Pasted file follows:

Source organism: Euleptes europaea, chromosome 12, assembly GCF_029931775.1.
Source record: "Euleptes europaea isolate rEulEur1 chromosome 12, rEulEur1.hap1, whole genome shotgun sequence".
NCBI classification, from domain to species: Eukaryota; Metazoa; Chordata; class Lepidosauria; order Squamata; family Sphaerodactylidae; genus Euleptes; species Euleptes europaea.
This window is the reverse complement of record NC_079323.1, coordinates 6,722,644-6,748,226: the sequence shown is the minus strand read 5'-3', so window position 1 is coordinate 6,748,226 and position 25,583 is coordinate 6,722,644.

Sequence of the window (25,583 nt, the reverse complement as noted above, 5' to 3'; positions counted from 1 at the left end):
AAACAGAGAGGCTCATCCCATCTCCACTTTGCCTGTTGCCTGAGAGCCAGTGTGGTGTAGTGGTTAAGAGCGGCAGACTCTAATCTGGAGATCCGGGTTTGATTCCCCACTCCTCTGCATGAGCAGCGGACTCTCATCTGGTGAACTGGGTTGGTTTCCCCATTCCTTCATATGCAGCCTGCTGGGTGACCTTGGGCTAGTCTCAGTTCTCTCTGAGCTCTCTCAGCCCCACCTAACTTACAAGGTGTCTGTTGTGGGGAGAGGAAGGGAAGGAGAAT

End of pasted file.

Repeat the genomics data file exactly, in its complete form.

Source organism: Euleptes europaea, chromosome 12, assembly GCF_029931775.1.
Source record: "Euleptes europaea isolate rEulEur1 chromosome 12, rEulEur1.hap1, whole genome shotgun sequence".
NCBI classification, from domain to species: Eukaryota; Metazoa; Chordata; class Lepidosauria; order Squamata; family Sphaerodactylidae; genus Euleptes; species Euleptes europaea.
This window is the reverse complement of record NC_079323.1, coordinates 6,722,644-6,748,226: the sequence shown is the minus strand read 5'-3', so window position 1 is coordinate 6,748,226 and position 25,583 is coordinate 6,722,644.

Sequence of the window (25,583 nt, the reverse complement as noted above, 5' to 3'; positions counted from 1 at the left end):
AAACAGAGAGGCTCATCCCATCTCCACTTTGCCTGTTGCCTGAGAGCCAGTGTGGTGTAGTGGTTAAGAGCGGCAGACTCTAATCTGGAGATCCGGGTTTGATTCCCCACTCCTCTGCATGAGCAGCGGACTCTCATCTGGTGAACTGGGTTGGTTTCCCCATTCCTTCATATGCAGCCTGCTGGGTGACCTTGGGCTAGTCTCAGTTCTCTCTGAGCTCTCTCAGCCCCACCTAACTTACAAGGTGTCTGTTGTGGGGAGAGGAAGGGAAGGAGAAT